After months of investigation and national attention, the search for missing mother of four Savannah Spurlock ended late Wednesday night when a search in rural Garrard County led to human remains.
Kentucky State Police confirmed Thursday afternoon that the remains found just before midnight near Fall Lick Road were those of 23-year-old Spurlock.
Just hours after her body was found, police charged David A. Sparks, 23, of Lancaster with abuse of a corpse and tampering with evidence. He was charged at 2 a.m. Thursday and booked into the Madison County jail at 3:42 a.m.
Wednesday night’s search involved investigators from Kentucky State Police, the Richmond Police Department, the Garrard County Police Department and the FBI.
The search began after a man’s attorney told police of a smell at the site. Spurlock’s remains “were located concealed in an unnatural position beneath the ground,” according to Sparks’ arrest citation.
Spurlock has been missing since Jan. 4, when she was last seen leaving The Other Bar in Lexington with three men. Around the time of her disappearance, police released photos of the men from surveillance video taken near the bar.
State police Trooper Robert Purdy confirmed during Thursday’s press conference that Sparks was identified as one of the three men she was seen with, and that no charges have been filed against the other two men.
Spurlock’s phone was last pinged at 8:30 a.m. the morning she disappeared and was not turned on since, police said.
Investigators said she was taken to a home in Garrard County the night she went missing, and Richmond police previously said the three men told police she left on foot in the morning.
Early in the investigation, police released that three men seen with Spurlock had been found in Garrard County and questioned.
After that, multiple searches were conducted by police in Garrard County.
The home where Spurlock was found Wednesday night had been searched at least once before, Purdy said. Investigators are still working to determine when Spurlock’s body was placed there.
Sparks lives at 3178 Fall Lick Road were the search was conducted, according to his arrest citation. The owner of the property wasn’t identified but it belongs to a relative of a suspect, Purdy said.
The charges against Sparks were based on the location of Spurlock’s body and the manner in which it was found, Purdy said. According to media reports, Sparks pleaded not guilty during his arraignment Thursday afternoon. A preliminary hearing is scheduled for Monday.
Spurlock’s remains were taken to Frankfort for an autopsy, and while she was identified investigators are still working to determine her cause of death.
In addition to the remains, police found other evidence, according to Sparks’ arrest citation. Spurlock went missing with a phone and small purse, police said previously when they released pictures of the items.
After state police confirmed that the remains belonged to Spurlock on Thurdsay, her aunt, Lisa Thoma, made a Facebook video statement on behalf of the family.
“We are heartbroken to confirm that Savannah’s remains were found on the property of the home in Garrard County overnight,” Thoma said in the video. “Our sobs of pain and physical anguish are met with moments of our beautiful memories of the vibrant and vivacious person she was.”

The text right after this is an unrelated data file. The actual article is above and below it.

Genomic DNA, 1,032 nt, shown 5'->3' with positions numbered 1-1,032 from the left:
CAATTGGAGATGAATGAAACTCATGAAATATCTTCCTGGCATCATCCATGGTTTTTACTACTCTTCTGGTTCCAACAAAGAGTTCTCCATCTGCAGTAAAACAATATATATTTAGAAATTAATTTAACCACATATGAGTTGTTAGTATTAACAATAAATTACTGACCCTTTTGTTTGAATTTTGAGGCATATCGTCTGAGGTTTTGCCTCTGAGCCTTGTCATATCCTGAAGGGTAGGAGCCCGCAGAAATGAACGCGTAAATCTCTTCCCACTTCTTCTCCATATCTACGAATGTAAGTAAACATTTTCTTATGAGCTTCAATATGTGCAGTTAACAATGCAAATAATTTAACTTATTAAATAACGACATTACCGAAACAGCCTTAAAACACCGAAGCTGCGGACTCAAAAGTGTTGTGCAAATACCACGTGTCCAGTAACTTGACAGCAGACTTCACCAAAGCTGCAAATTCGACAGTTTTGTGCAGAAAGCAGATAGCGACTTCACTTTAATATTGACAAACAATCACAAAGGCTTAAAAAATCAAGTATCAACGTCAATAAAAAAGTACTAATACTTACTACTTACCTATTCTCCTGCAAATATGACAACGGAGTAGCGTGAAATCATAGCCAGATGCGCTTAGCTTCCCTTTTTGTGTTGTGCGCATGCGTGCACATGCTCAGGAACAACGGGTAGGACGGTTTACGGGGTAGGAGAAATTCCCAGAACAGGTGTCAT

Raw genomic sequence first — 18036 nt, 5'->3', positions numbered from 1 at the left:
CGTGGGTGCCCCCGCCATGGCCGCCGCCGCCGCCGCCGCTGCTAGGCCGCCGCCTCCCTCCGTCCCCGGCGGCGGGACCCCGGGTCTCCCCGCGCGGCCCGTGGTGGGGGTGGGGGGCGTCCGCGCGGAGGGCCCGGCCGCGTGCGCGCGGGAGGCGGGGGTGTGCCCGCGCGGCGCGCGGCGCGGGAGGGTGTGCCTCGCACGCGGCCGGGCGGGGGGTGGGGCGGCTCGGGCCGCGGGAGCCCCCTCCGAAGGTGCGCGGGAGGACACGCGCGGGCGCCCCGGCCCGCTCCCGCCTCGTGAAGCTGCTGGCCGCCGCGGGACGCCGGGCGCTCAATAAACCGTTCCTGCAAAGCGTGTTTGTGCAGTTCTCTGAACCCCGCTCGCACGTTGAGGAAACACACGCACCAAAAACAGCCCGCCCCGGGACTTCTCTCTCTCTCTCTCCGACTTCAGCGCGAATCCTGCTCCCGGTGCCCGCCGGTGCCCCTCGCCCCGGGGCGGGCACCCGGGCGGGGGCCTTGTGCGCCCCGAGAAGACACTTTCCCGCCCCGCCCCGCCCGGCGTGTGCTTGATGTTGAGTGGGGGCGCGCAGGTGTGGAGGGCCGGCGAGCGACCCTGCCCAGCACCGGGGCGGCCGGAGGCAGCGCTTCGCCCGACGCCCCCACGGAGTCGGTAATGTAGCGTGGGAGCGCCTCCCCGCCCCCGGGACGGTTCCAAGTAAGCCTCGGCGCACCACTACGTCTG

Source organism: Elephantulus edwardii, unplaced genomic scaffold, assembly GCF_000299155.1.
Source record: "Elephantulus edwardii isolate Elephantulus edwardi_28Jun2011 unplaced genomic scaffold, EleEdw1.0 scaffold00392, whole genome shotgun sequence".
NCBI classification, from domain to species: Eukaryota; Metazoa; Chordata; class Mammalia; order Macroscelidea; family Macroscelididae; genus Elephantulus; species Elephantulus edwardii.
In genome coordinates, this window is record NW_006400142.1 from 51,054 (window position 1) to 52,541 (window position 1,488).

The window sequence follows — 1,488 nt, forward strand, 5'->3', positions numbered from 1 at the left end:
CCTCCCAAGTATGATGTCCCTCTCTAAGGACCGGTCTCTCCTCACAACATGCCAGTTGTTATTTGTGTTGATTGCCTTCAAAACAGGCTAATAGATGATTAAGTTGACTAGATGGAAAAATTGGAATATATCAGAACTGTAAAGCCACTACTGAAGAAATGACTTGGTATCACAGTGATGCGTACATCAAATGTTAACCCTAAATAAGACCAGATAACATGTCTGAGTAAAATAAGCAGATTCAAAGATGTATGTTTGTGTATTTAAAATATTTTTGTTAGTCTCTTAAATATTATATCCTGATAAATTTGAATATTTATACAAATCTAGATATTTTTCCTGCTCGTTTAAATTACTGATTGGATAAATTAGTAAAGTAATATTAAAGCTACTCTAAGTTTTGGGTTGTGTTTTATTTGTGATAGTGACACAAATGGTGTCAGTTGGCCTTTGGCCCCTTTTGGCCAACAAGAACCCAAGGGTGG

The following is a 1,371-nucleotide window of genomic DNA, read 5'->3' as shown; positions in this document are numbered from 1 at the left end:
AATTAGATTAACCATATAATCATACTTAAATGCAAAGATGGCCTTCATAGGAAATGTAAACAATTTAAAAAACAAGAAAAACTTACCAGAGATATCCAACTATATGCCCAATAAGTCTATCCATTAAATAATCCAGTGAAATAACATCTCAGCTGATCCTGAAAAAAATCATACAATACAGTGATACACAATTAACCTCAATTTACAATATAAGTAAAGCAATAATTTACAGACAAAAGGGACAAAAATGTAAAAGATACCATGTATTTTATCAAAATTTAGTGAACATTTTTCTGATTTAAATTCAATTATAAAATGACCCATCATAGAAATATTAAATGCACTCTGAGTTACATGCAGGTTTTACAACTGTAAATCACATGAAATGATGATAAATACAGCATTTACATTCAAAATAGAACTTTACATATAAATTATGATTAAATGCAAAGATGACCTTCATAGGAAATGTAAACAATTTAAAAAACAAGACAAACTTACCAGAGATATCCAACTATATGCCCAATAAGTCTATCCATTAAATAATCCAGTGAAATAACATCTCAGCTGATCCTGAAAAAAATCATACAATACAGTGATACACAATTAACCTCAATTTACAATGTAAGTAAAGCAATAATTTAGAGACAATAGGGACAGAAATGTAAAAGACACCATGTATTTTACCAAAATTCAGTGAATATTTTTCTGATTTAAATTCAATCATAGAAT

Thoma also announced that a group created during the search for Spurlock, called “Missing Savannah,” would be taken down. The group had more than 37,000 members.
“As hard as the last six months have been the truth of what happened that night in January is going to be even more painful,” Thoma said. “We’ve fought a very public fight and now we must step away and grieve privately.”
On behalf of the family, Thoma thanked officers who have helped in the case and community members who have supported the family and search for Spurlock. She also thanked those who submitted the tip leading to the discovery of Spurlock’s remains.
“We could not have done this without the over 35,000 of you on this page who have followed, shared, prayed, searched, donated and advocated,” Thoma said. “You have kept Savannah’s silenced voice alive along with us in a fight for the truth ... you’ve embraced a stranger with empathy and compassion. Many of you have adopted her into you family as one of your own. Thank you.”
Thoma also said that the family prays that justice will be served to anyone involved in Spurlock’s death.
Ellen Spurlock, Savannah’s mother, described her oldest daughter in February as outgoing, kind-hearted and responsible. She believed the men Savannah left with on Jan. 4 were hiding something.
Thoma wrote a Herald-Leader opinion column July 1 pleading for people to come forward if they knew anything about Spurlock’s whereabouts.
Spurlock attended Madison Central High School and later went to Eastern Kentucky University, according to a university spokesperson.
Her best friend since high school and the godmother to Spurlock’s children, Sabrina Speratos, wrote on Facebook last month she would do whatever it took to bring Spurlock home. She led several searches after Spurlock’s disappearance.
“She was worthy. She was funny and kind. She is a mother. She is a human being. She is my person,” Speratos wrote.
Kala Hamblin, who became friends with Spurlock when they were both students at EKU, wrote in June it “broke her heart” Savannah wasn’t there living her “happiest life.”
“She’s not here doing things she loves, being with the people she loves so deeply, and most importantly, she’s not here working to build herself and her children the best possible life,” Hamblin said. “My heart has been shattered since I got the call about her missing.”
Spurlock’s family had offered a $15,000 reward for the first tip that led to her safe return or recovery. A private investigator was also recently hired by Spurlock’s family.